Now, lest I am accused of encouraging scientific fraud, let me emphasize that:
I very much hope that LK-99 is not fraudulent. That’d be quite disappointing.
I fully acknowledge that the drawbacks of fraud are significant:
Once the fraud is exposed, it might slow down research in the affected field.
Also, if the fraud is about something that’s actually not possible, it may lead researchers to actually waste much of their time and resources. (Cold fusion comes to mind.)
It’s not a good look if a lot of public money gets spent on fraudulent research, and it would probably lead to less science overall, which would be bad.
So no, even though part of me wants to write the spicy take that we should let scientific fraud go unchecked, I don’t actually think that’s a good idea. At most, I’ll say that, as for most bad things, the optimal amount of fraud is probably not zero.
But at the same time, it seems worth asking: can we somehow channel the powerful deceptive energy of fraud for good?
It is sometimes said that great innovators — startup founders, genius artists etc. — have to be somewhat self-delusional. Not too much, or they’ll just waste their time on impossible dreams. But they have to somehow believe in their own crazy idea to a degree that’s perhaps just slightly unreasonable. Normal people, i.e. you and me, would easily give up, because we’re not self-delusional. But then that’s why we’re not great innovators.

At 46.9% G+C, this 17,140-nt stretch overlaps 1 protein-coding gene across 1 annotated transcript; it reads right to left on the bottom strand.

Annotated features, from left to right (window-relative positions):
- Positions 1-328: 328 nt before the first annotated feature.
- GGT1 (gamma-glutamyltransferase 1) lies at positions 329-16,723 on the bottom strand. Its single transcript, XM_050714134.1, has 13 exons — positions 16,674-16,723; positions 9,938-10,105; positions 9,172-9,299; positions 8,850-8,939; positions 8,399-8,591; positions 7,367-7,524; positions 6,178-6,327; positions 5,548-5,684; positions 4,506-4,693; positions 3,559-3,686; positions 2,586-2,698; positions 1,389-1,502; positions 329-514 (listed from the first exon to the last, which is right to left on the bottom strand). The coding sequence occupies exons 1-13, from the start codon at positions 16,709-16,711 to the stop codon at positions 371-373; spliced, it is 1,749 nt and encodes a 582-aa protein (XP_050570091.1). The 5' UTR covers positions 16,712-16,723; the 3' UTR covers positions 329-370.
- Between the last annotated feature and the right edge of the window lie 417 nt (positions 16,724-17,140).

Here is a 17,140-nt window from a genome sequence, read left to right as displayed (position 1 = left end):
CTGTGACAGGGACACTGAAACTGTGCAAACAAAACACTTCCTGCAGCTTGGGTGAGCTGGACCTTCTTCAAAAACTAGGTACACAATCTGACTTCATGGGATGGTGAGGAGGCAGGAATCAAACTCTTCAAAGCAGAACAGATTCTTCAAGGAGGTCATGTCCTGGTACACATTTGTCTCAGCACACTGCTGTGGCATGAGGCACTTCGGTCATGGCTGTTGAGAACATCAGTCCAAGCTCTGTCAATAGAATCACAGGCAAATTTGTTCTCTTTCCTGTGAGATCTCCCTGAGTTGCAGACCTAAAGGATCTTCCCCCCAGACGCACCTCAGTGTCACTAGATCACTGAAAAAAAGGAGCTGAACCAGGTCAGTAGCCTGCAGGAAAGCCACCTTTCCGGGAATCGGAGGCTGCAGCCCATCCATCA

Sometimes great innovators purposefully… not quite lie, but distort reality a little bit. When they’re trying to raise money, for example.
A great example of this is Ferdinand Magellan. When he went to the Spanish court to explain his plan of reaching the Spice Islands by sailing beyond America, he convincingly told the king that he knew where there existed a passage that no other sailor or geographer knew about. But Magellan had never been anywhere near America, and as it turns out, his secret passage didn’t exist. At best it was a mistake, a bad interpretation of the gulf of the Rio de la Plata in what is now Argentina and Uruguay; at worst it was a lie. But Magellan did manage to get funding from the king of Spain. And find a passage he did, except much farther south. Now that passage is called the Strait of Magellan, and everyone knows Magellan’s exploit of achieving the first circumnavigation of the world.3